Dilantin Stevens Johnson Syndrome LawsuitsJuly 23, 2010
Description of Stevens-Johnson Syndrome (SJS)
Stevens-Johnson Syndrome is a somewhat rare but serious disorder in which the skin and mucous membranes react severely to medications and/or infection. It is an emergency medical condition that usually requires hospitalization. Stevens-Johnson Syndrome may begin with flu-like symptoms, which are then followed by a red or purplish painful rash that spreads, blisters and eventually causes the top layers of skin to die and shed. Treatment focuses on eliminating the underlying cause, controlling symptoms and minimizing complications. Recovery after Stevens-Johnson Syndrome can take weeks to months, depending on severity. If a doctor determines that Stevens-Johnson Syndrome was caused by medication, the patient will need to permanently avoid that medication and all others related to it.
Symptoms of Stevens-Johnson Syndrome (SJS)
- Unexplained widespread skin pain
- Facial swelling
- Blisters on skin and mucous membrane
- Tongue swelling
- Shedding of the skin
- Red or purple skin rash
Several days before a rash develops, a patient may experience:
- Sore throat
- Burning eyes
Causes of Stevens-Johnson Syndrome
The exact cause of Stevens-Johnson Syndrome cannot always be identified. This condition is usually an allergic reaction in response to medication, infection or illness. Medications are most often the cause of Stevens-Johnson syndrome, and they include:
- Anticonvulsants, such as Phenytoin (Dilantin), used to control certain type of seizures, and to treat and prevent seizures that may occur during or after neuro-surgery.
- Anti-gout medications, such as allopurinol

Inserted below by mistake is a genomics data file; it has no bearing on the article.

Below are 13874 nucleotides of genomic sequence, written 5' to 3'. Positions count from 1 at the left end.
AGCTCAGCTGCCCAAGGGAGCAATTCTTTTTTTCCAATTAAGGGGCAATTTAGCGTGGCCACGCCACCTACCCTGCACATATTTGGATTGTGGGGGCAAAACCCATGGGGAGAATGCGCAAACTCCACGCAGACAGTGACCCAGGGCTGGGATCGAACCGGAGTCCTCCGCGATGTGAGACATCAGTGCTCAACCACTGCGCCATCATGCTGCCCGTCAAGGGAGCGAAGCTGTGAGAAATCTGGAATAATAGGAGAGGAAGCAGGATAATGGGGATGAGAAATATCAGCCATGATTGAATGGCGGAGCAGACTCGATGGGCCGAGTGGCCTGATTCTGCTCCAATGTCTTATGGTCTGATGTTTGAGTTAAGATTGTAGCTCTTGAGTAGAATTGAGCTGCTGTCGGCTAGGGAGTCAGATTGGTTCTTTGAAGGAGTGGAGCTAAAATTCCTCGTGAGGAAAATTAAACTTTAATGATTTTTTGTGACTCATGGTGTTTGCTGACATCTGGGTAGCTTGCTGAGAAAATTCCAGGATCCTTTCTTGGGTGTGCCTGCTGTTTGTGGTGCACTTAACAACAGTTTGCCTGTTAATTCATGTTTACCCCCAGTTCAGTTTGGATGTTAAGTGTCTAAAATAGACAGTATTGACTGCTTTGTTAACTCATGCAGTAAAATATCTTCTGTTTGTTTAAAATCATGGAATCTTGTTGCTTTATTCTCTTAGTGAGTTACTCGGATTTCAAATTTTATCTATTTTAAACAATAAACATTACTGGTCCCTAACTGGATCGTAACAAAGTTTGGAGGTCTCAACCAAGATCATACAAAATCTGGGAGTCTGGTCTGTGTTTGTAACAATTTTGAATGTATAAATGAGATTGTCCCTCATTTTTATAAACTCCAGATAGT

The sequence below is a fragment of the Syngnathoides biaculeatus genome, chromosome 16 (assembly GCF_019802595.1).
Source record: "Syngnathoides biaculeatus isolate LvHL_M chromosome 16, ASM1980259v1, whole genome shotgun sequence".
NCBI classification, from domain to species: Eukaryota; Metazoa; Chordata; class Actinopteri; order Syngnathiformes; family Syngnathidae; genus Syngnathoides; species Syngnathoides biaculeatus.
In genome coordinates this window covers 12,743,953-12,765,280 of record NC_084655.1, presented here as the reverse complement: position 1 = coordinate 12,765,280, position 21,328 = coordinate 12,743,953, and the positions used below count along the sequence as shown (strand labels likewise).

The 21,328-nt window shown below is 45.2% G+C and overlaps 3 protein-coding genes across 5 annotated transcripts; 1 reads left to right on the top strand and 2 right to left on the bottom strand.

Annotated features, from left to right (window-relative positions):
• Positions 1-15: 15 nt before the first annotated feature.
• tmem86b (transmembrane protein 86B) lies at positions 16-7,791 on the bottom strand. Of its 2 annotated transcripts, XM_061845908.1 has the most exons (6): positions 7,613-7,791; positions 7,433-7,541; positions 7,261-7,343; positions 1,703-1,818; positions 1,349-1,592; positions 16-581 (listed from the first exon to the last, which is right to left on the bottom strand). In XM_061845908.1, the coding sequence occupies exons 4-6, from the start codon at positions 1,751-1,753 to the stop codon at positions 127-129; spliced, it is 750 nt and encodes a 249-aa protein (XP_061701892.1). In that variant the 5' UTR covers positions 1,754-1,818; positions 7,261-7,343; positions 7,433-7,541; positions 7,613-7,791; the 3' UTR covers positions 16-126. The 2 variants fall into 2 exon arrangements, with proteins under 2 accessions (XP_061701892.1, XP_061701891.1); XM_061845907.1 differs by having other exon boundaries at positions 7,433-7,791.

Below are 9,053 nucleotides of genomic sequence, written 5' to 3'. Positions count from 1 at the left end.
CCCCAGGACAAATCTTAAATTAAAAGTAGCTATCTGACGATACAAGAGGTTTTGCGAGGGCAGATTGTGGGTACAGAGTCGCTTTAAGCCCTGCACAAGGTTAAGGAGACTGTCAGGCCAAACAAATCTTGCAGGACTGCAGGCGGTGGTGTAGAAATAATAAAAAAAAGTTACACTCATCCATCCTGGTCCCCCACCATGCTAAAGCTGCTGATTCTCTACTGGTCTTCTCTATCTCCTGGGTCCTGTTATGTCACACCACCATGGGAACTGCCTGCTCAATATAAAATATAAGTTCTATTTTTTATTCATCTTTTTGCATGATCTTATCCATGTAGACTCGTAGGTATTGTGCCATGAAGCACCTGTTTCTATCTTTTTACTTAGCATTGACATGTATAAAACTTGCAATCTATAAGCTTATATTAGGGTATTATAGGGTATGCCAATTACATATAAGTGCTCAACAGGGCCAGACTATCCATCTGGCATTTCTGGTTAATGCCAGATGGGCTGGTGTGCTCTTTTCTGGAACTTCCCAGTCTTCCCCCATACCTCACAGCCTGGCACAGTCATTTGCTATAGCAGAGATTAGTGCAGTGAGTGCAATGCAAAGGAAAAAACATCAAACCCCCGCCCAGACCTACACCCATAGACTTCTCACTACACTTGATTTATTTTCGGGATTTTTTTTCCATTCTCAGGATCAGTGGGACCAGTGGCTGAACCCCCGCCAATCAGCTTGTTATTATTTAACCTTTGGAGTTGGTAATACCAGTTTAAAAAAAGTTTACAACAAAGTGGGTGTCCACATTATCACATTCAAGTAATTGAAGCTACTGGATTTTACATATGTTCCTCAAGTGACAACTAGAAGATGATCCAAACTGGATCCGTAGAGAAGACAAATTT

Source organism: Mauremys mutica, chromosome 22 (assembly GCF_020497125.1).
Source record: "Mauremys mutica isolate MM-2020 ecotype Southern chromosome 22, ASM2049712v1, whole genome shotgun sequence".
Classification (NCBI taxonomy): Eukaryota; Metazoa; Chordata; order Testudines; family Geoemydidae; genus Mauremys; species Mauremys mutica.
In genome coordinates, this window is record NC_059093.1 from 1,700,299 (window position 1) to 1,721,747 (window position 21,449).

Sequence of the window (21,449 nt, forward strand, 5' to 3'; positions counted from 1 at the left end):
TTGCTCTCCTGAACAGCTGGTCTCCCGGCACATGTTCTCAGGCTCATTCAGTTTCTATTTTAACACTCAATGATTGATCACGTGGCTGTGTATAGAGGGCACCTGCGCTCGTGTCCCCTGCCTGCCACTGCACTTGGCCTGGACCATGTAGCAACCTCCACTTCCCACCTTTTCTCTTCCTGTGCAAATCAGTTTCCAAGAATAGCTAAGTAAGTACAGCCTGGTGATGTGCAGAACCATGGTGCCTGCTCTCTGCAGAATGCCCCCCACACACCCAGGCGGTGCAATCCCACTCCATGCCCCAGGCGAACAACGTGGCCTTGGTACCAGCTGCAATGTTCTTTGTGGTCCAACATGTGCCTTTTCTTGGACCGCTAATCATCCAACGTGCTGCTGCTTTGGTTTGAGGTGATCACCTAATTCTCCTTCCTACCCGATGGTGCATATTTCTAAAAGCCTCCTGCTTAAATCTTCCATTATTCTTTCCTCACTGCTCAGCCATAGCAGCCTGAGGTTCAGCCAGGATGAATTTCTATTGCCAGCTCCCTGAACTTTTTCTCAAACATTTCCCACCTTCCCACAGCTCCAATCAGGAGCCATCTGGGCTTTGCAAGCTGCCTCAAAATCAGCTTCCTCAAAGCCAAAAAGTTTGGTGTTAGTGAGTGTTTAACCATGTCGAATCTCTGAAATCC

- Nonsteroidal anti-inflammatory drugs (NSAIDs)
- Sulfonamides and penicillins, used to treat infections
Infections can sometimes be the cause Stevens-Johnson Syndrome, and they include:
- Herpes (herpes simplex or herpes zoster)
In some rare cases, Stevens-Johnson Syndrome may be caused by physical stimuli, such as radiation therapy or ultraviolet light.
Complications Related to Stevens-Johnson Syndrome
Secondary skin infection (cellulitis): Secondary skin infections caused by Stevens-Johnson Syndrome can lead to life-threatening complications, including meningitis — an infection of the membrane and fluid surrounding the brain and spinal cord — and sepsis.
Sepsis: Sepsis occurs when bacteria from a massive infection enter the bloodstream and spread throughout the body. Sepsis is a rapidly progressing, life-threatening condition that can cause shock and organ failure.
Eye problems: The rash caused by Stevens-Johnson Syndrome can lead to inflammation of the eyes. In mild cases, it may cause irritation and dry eyes, while in more severe cases, it can lead to extensive tissue damage and scarring within the eyes resulting in blindness.
Damage to internal organs: Stevens-Johnson Syndrome can cause lesions on internal organs, which can result in inflammation of lungs (pneumonitis), heart (myocarditis), kidney (nephritis) and liver (hepatitis).